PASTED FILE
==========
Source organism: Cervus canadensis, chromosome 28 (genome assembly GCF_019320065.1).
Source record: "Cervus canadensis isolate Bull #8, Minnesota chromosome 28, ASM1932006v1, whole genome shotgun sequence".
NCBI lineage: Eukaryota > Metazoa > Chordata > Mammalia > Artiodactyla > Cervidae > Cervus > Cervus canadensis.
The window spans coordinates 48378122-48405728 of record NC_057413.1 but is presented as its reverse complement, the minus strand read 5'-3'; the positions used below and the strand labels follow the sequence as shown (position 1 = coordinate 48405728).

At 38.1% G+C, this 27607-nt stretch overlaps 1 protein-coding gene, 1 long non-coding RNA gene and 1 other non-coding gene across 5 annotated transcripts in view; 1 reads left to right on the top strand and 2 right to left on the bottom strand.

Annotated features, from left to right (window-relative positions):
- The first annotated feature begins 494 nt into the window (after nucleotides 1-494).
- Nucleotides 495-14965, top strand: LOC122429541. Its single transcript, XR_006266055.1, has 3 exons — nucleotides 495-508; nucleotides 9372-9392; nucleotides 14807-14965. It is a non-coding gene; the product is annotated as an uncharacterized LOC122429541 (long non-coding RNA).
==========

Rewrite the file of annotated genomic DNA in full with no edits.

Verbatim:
Source organism: Cervus canadensis, chromosome 28 (genome assembly GCF_019320065.1).
Source record: "Cervus canadensis isolate Bull #8, Minnesota chromosome 28, ASM1932006v1, whole genome shotgun sequence".
NCBI lineage: Eukaryota > Metazoa > Chordata > Mammalia > Artiodactyla > Cervidae > Cervus > Cervus canadensis.
The window spans coordinates 48378122-48405728 of record NC_057413.1 but is presented as its reverse complement, the minus strand read 5'-3'; the positions used below and the strand labels follow the sequence as shown (position 1 = coordinate 48405728).

At 38.1% G+C, this 27607-nt stretch overlaps 1 protein-coding gene, 1 long non-coding RNA gene and 1 other non-coding gene across 5 annotated transcripts in view; 1 reads left to right on the top strand and 2 right to left on the bottom strand.

Annotated features, from left to right (window-relative positions):
- The first annotated feature begins 494 nt into the window (after nucleotides 1-494).
- Nucleotides 495-14965, top strand: LOC122429541. Its single transcript, XR_006266055.1, has 3 exons — nucleotides 495-508; nucleotides 9372-9392; nucleotides 14807-14965. It is a non-coding gene; the product is annotated as an uncharacterized LOC122429541 (long non-coding RNA).